From the Security Experts

April 13, 2009

Conficker Worm Attacks 700 Computers at University of Utah

By SIP Trunking Report Editor

Though computer experts quelled fears that the cyber-criminals behind the so-called “Conficker” worm would launch a massive April Fools’ Day attack, thousands of students, teachers, administers and healthcare professionals in Salt Lake City now are feeling the bite of the virus.

University of Utah officials say that since Thursday, the computer virus has infected more than 700 computers on campus, including at the school’s three hospitals, Associated Press reports here.
University health sciences spokesman Chris Nelson reportedly said the outbreak already has infiltrated computers at the hospitals, medical school, and colleges of nursing, pharmacy and health, according to the AP. No patient data or medical records have been compromised, Nelson reportedly told the wire service.
“That’s secured in a much deeper way because of the implications,” he reportedly said.
Yet the virus is attacking PCs and could be siphoning login and password data, credit card numbers and banking information.
Conficker surfaced in October 2008 and it targets the Microsoft Windows operating system – not Macs. The worm, which exploits vulnerabilities in the Windows Server, has been difficult for network operators and law enforcement to counter because it uses several advanced malware techniques.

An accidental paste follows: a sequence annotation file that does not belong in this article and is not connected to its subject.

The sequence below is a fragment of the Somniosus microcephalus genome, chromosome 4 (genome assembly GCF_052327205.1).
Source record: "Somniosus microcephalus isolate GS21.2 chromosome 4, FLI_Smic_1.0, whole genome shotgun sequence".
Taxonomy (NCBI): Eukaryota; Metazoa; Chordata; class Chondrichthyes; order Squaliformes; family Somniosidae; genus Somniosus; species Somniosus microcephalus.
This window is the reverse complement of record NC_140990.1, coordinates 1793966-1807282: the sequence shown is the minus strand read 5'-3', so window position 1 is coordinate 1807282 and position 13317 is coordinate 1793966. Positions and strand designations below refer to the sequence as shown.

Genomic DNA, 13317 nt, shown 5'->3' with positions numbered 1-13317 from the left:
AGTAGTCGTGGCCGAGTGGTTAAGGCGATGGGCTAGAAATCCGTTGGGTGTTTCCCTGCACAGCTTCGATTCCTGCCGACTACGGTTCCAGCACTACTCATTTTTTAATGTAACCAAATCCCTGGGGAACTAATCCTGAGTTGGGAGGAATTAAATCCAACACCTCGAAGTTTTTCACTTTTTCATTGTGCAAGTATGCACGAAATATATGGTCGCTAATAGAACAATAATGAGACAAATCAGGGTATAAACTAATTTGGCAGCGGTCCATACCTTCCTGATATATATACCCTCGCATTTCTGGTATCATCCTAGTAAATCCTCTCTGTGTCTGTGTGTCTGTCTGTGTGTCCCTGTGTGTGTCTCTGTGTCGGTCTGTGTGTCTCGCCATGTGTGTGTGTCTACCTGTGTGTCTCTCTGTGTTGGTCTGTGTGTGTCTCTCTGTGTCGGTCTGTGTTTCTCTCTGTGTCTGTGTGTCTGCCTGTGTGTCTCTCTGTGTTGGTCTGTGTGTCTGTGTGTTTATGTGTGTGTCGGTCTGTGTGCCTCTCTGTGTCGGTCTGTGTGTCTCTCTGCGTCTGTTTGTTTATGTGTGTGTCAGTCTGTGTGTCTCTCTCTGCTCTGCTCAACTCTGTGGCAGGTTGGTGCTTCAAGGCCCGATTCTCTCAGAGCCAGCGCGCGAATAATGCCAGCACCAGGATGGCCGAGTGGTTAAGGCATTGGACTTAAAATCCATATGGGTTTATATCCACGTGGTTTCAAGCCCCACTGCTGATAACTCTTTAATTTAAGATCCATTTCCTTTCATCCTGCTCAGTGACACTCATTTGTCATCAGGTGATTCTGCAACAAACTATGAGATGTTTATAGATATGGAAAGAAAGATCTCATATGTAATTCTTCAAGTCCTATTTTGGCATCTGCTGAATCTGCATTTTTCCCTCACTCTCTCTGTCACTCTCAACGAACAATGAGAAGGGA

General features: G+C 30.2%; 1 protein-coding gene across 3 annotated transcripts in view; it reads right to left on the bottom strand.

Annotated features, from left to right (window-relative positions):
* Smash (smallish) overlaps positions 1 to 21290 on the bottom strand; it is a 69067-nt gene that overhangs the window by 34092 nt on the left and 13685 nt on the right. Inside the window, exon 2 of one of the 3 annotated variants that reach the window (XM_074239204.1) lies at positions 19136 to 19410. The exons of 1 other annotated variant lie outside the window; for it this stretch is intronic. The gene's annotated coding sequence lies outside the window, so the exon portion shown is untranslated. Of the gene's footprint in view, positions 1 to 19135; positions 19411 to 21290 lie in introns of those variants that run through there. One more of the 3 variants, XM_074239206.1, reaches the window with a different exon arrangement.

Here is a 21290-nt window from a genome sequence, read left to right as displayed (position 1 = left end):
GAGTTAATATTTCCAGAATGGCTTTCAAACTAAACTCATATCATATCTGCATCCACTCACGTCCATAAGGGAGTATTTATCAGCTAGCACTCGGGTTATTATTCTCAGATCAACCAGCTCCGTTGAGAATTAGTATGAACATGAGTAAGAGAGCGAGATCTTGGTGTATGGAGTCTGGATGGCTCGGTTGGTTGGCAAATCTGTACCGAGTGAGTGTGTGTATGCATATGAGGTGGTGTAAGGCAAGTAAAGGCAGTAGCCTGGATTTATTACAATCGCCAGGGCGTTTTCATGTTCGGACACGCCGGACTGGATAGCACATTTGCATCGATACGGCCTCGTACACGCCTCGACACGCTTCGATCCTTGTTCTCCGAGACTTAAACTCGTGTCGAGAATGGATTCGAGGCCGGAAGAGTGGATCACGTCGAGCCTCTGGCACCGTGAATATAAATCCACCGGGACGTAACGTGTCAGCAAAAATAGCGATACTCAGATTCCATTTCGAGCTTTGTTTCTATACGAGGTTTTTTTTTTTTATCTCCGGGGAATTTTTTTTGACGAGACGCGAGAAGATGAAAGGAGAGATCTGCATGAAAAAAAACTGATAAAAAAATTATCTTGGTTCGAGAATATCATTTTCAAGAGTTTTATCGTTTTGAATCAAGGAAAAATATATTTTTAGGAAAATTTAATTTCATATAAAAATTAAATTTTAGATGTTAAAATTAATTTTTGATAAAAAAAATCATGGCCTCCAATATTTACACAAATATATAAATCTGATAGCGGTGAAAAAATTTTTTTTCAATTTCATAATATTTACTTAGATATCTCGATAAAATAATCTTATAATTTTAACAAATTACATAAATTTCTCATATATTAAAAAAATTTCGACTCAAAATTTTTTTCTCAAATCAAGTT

Microsoft patched the Conficker-leveraged vulnerability, but the worm’s newest variant shuts down security services, blocks connections to security Web sites, downloads a Trojan, and connects to other infected computers through peer-to-peer technology.
The problem has become so annoying that even the U.S. Department of Homeland Security released a Conficker detection tool for government agencies and state and local governments to counter the worm.
Experts say that now, with a slower economy that’s spurred record unemployment rates, is a particularly vulnerable time for computer security.
At the University of Utah, IT staff shut off Internet access Friday so they could isolate the Conficker virus.
One IT staff member, Mindy Tueller, reportedly said all faculty and students should take steps to make sure they are protected. The virus does not infect Macs.
“It can do a lot of bad things,” Tueller told the AP. “Every university member should be concerned about this if they’re using Windows-based devices.”

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Michael Dinan is a contributing editor for TMCnet, covering news in the IP communications, call center and customer relationship management industries. To read more of Michael's articles, please visit his columnist page.

Edited by Michael Dinan